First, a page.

Part II. Organizations and Networks: The Supply Side of Contention: 5. The Changing Supply Side of Mobilization: Questions for Discussion / Conny Roggeband and Jan Willem Duyvendak; 6. Bringing Organizational Studies Back into Social Movement Scholarship / Sarah A. Soule; 7. Organization and Community in Social Movements / Suzanne Staggenborg; 8. Organizational Fields and Social Movement Dynamics / Mario Diani; 9. Social Movement Structures in Action: Conceptual Propositions and Empirical Illustration / Dieter Rucht; Discussion: The Changing Supply Side of Mobilization: Impressions on a Theme / Debra Minkoff --
Part III. Dynamics of Mobilization: 10. Changing Mobilization of Individual Activists? / Stefaan Walgrave; 11. Mobilizing for Change in a Changing Society / Jacquelien van Stekelenburg and Marije Boekkooi; 12. Ethnicity, Repression, and Fields of Action in Movement Mobilization / Pamela E. Oliver; 13. Identity Dilemmas, Discursive Fields, Identity Work, and Mobilization: Clarifying the Identity-Movement Nexus / David A. Snow; 14. Movements of the Left, Movements of the Right Reconsidered / Swen Hutter and Hanspeter Kriesi; Discussion: Mobilization and the Changing and Persistent Dynamics of Political Participation / Christopher Rootes --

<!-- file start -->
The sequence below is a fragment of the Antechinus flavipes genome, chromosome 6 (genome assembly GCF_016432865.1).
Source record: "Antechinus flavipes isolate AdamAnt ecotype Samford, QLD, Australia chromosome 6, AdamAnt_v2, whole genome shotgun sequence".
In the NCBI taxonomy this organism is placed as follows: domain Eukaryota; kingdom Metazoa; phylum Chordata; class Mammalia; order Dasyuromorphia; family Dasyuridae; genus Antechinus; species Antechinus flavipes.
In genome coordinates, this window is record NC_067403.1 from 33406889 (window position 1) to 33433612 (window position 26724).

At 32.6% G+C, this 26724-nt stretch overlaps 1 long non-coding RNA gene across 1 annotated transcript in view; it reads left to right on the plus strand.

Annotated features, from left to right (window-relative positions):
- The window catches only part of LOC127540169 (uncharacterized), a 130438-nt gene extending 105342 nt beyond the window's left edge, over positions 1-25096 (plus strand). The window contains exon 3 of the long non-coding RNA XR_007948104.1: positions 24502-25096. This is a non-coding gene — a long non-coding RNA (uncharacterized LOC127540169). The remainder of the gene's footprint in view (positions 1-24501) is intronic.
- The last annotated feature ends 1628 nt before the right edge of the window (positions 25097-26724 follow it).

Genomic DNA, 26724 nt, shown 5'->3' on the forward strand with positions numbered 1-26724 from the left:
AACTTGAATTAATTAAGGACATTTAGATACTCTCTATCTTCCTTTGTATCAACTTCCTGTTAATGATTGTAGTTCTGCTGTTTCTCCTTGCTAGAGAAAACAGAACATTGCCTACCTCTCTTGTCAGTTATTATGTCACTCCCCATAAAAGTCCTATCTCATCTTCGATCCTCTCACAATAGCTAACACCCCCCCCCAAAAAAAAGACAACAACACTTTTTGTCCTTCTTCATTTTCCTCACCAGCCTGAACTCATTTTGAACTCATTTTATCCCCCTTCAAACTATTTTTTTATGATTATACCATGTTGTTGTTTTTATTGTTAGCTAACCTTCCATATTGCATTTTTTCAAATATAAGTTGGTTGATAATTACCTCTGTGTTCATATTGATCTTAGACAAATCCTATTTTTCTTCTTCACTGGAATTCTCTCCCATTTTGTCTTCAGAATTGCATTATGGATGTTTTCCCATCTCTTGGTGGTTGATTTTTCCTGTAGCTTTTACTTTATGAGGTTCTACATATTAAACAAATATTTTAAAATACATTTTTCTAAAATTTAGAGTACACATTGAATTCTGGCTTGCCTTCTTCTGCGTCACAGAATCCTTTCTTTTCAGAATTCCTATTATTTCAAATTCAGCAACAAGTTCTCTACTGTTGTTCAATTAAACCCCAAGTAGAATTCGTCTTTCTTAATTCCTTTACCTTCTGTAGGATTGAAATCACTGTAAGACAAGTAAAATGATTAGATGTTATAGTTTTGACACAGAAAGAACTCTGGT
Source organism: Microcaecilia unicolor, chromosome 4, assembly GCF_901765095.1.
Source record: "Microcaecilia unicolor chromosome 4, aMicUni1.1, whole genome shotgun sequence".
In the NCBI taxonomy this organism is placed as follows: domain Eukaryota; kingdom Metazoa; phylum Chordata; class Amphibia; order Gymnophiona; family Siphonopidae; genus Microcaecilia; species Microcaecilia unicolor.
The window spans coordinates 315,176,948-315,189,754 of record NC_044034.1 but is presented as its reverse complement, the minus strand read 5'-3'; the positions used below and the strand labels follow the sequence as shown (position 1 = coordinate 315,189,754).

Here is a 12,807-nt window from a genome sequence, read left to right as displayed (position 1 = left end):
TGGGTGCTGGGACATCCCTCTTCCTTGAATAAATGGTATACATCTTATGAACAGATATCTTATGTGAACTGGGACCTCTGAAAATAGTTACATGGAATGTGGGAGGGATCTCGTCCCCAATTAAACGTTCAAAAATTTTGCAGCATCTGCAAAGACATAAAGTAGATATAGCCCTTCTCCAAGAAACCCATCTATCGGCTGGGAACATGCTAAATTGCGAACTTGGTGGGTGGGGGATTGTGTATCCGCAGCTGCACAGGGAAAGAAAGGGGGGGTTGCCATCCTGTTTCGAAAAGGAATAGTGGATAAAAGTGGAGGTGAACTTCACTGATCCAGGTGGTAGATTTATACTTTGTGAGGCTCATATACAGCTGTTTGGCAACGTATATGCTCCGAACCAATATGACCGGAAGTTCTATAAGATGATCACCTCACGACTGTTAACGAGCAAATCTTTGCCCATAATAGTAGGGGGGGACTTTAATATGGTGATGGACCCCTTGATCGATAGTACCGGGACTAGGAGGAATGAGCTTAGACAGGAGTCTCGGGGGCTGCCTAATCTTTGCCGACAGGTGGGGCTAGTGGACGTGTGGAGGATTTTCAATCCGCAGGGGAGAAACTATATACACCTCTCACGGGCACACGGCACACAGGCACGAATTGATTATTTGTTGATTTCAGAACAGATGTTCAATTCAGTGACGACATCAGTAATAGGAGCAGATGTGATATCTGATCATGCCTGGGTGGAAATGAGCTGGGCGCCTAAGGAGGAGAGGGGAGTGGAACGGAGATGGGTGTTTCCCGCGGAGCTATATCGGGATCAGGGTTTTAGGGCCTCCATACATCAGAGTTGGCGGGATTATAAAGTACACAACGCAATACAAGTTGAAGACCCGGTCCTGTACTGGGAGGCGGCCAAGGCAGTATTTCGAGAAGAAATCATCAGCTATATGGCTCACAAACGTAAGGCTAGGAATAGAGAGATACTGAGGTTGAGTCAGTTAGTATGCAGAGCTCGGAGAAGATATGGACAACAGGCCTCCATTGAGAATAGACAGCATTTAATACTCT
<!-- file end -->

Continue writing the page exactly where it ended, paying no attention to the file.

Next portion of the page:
Part IV. The Changing Context of Contention: 15. The End of the Social Movement as We Know It?: Adaptive Challenges in Changed Contexts / Ruud Koopmans; 16. Social Movements and Elections: Toward a Broader Understanding of the Political Context of Contention / Doug McAdam and Sidney Tarrow; 17. Social Movements, Power, and Democracy: New Challenges, New Challengers, New Theories? / Donatella della Porta; 18. Recent Trends in Public Protest in the United States: The Social Movement Society Thesis Revisited / John D. McCarthy, Patrick Rafail, and Ashley Gromis; 19. The "Contentious French" Revisited / Nonna Mayer; Discussion: Meaning and Movements in the New Millennium: Gendering Democracy / Myra Marx Ferree --